Climate Summit for Local Government

Sept 6-8, 2023 | Melbourne

Inner West Council: Pathways to Solar for the Whole Community

The biggest challenges faced by Inner West Council in western Sydney in rolling out large-scale solar energy initiatives are related to building typology and housing tenure typical of the Inner West.  

More than 40% of inner west dwellings are apartments and 40% of residents are renters – both sectors of the community that have been locked out of solar. The inner west community are keen supporters of renewable energy but many just can’t or don’t know how to install solar on their rooftops. 

In 2018, Inner West found that rooftop solar PV uptake in the region was low with only 4% of dwellings installing solar PV. To address this, Inner West developed their aptly named Go Solar program. The program is shaped by Council’s understanding of its community and where the best opportunities for solar uptake are. 

To meet carbon reduction and renewable energy targets, Council had to rapidly increase total solar capacity. The best way to do this was by supporting different sectors of the community – renters and people living in apartments, and targeting large roofs with daytime energy demand such as schools and businesses. This has led to the notion of ‘pathways’, knowing that each sector of the community would have a different journey – needs, tools and advice – to reach their solar goals. 

“Our Go Solar program reflects our commitment to make the Inner West a national leader in environmental policy. Inner West Council is taking serious actions on climate change by thinking globally and acting locally,” Darcy Byrne, Mayor of the Inner West.

How Inner West Council did it

Within their Climate and Renewables Strategy, in the section on community carbon emissions, Inner West explains their approach of assisting their community in going solar. The broad objectives are as follows: 

  1. Large solar installations on high impact sites
  2. Collective impact – support solar installations on smaller residential and commercial buildings
  3. Support residents and businesses locked out of access to renewable energy

Inner West then rolled out specific programs to address each objective: 

Objective 1 – Large solar installations on high impact sites: Large installations on sites with high daytime energy demand contribute to quick increases in local solar capacity. These programs included Solar my School; solar assessments for commercial installations (delivered by Energy Action); Solar for Strata (delivered by Wattblock); relocatable solar for business (delivered by Solpod); fee waiver and streamlined process for solar-only development applications; relevant webinars.

Objective 2 – Collective impact, support solar installations on smaller residential and commercial buildings: Energy advice service including solar quotes from vetted suppliers (delivered by Australian Energy Foundation); webinars/seminars delivered by Council’s Green Living Centre; fee waiver and streamlined process for solar-only development applications; FAQ for installing solar on properties with heritage significance; community engagement at local festivals.

SunSPoT by the Australian PV Institute, is one of the tools Inner West used to show residents how to assess their property for solar. Using advanced mapping technology, the tool analyses a roof – including shading, weather and solar radiation data – and combines these with electricity usage and billing costs, plus average system costs and rebates.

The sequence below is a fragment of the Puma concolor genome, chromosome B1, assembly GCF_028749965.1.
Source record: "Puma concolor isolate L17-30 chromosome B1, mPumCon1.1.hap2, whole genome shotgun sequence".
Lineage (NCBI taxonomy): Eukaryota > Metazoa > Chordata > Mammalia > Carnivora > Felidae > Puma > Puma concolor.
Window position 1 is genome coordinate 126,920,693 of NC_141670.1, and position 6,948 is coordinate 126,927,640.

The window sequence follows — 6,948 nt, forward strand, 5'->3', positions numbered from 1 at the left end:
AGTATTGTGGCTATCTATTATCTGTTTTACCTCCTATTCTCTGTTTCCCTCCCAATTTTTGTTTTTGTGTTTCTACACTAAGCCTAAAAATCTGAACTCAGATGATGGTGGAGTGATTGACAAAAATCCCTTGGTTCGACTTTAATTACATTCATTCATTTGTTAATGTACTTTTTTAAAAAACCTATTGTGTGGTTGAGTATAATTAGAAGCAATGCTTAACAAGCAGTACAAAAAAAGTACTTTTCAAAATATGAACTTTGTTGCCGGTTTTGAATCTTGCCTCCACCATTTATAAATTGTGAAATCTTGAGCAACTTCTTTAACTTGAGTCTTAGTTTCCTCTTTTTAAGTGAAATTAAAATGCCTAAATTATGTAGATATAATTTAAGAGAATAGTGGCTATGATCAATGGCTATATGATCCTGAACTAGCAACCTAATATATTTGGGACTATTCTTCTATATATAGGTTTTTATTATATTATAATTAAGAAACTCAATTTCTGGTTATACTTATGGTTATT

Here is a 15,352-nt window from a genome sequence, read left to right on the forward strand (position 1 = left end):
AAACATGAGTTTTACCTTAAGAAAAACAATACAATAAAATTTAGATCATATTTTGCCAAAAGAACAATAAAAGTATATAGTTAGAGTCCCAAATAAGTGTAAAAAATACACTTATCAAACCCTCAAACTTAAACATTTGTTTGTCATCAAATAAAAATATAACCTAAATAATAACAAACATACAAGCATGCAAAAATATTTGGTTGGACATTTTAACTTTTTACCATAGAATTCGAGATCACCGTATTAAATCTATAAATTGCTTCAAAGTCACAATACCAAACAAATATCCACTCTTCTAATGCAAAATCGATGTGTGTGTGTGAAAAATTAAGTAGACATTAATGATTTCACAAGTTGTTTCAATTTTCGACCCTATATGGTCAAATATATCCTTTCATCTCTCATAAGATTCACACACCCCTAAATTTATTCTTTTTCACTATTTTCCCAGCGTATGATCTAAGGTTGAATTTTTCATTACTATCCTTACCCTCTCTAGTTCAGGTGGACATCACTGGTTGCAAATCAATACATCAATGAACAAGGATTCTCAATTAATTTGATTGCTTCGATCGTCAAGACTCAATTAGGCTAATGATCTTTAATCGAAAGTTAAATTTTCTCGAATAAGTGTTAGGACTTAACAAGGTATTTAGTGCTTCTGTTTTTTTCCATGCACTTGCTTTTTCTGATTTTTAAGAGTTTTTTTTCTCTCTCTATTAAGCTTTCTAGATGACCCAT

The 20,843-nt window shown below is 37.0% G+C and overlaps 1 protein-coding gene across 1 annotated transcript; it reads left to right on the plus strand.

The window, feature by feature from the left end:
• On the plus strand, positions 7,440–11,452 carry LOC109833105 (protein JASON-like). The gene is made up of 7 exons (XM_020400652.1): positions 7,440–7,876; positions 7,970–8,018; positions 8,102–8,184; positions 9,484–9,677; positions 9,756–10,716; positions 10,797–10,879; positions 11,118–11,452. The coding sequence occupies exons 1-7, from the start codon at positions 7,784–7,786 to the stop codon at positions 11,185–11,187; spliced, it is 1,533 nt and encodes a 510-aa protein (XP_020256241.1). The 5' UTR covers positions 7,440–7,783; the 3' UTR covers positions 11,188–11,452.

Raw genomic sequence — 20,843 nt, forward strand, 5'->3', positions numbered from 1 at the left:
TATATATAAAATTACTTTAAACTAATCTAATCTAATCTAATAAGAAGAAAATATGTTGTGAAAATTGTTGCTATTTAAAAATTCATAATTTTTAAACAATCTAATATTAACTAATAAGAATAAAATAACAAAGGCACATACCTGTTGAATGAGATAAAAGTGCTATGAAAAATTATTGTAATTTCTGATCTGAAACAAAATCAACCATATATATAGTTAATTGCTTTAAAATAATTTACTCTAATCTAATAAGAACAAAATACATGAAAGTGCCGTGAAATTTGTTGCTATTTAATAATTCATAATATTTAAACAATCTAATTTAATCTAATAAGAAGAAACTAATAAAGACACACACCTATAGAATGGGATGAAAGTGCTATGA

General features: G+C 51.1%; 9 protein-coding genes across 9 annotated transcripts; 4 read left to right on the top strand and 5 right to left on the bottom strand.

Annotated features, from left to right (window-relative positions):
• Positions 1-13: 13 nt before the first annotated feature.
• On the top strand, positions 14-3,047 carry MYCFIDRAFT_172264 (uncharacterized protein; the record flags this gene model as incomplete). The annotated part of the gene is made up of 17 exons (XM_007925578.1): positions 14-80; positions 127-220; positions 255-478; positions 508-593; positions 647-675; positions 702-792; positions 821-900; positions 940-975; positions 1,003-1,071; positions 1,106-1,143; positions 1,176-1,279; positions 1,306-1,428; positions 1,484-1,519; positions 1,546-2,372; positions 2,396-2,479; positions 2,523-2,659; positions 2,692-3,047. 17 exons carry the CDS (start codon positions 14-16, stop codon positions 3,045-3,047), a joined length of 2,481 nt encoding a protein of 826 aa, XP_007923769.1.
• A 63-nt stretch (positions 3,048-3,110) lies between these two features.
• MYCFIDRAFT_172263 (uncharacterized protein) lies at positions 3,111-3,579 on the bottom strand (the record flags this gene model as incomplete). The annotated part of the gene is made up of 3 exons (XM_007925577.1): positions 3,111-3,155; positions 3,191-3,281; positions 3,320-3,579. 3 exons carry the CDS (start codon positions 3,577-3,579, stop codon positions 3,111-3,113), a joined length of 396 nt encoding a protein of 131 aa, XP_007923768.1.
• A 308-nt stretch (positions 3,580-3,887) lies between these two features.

Objective 3 – Support residents and businesses locked out of access to renewable energy: Solar for Strata (delivered by Wattblock); Haystacks Solar Garden (this is an initiative of Community Power Agency and Pingala); Community Energy Practitioner Network; Information on GreenPower; relevant webinars. 


With Go Solar, Council is making real progress on solar uptake in an area that was previously slow to do so. The installed capacity across the Inner West has doubled since 2018, from 13,100kW to 27,400kW. 

The Solar my School program is working with 23 schools which represent a combined audience of 23,500 students and their families and a solar potential of over 2MW. 

Interest from community members traditionally locked out of solar has been high with Council’s Solar for Strata program oversubscribed and many Inner West residents joining Haystacks Solar Garden Cooperative.

Some specific targets for 2036 that are guiding Council
  • Community emissions will be 75% less than in 2017
  • 100% of schools will install solar
  • Inner West community solar PV capacity will be 20 times greater than in 2017
Advice to councils
  • Be strategic – what target are you trying to meet? How can you most effectively meet that target?
  • Look at your community. Identify where the potential for greatest solar uptake is – new businesses in new industrial precincts or educational institutions or residential houses – and tailor your programs to meet the needs of each specific sector of your community.
  • Don’t underestimate the importance of connecting your community to independent, trusted advisors. Market research undertaken by Inner West in 2019 found that one of the most useful aspects for residents was Council commissioning an organisation offering pre-vetted solar quotes and advice. One of the main barriers to solar uptake previously was the lack of independent expert advice. 
  • Lead by example – Council is focused on reaching its own target of being carbon neutral and using 100% renewable electricity by 2025. 

 Inner West’s Go Solar was a winner in the Community Engagement category in the Cities Power Partnership Climate Awards 2020. 

Written with Niki Huang, Senior Environment Officer, Inner West Council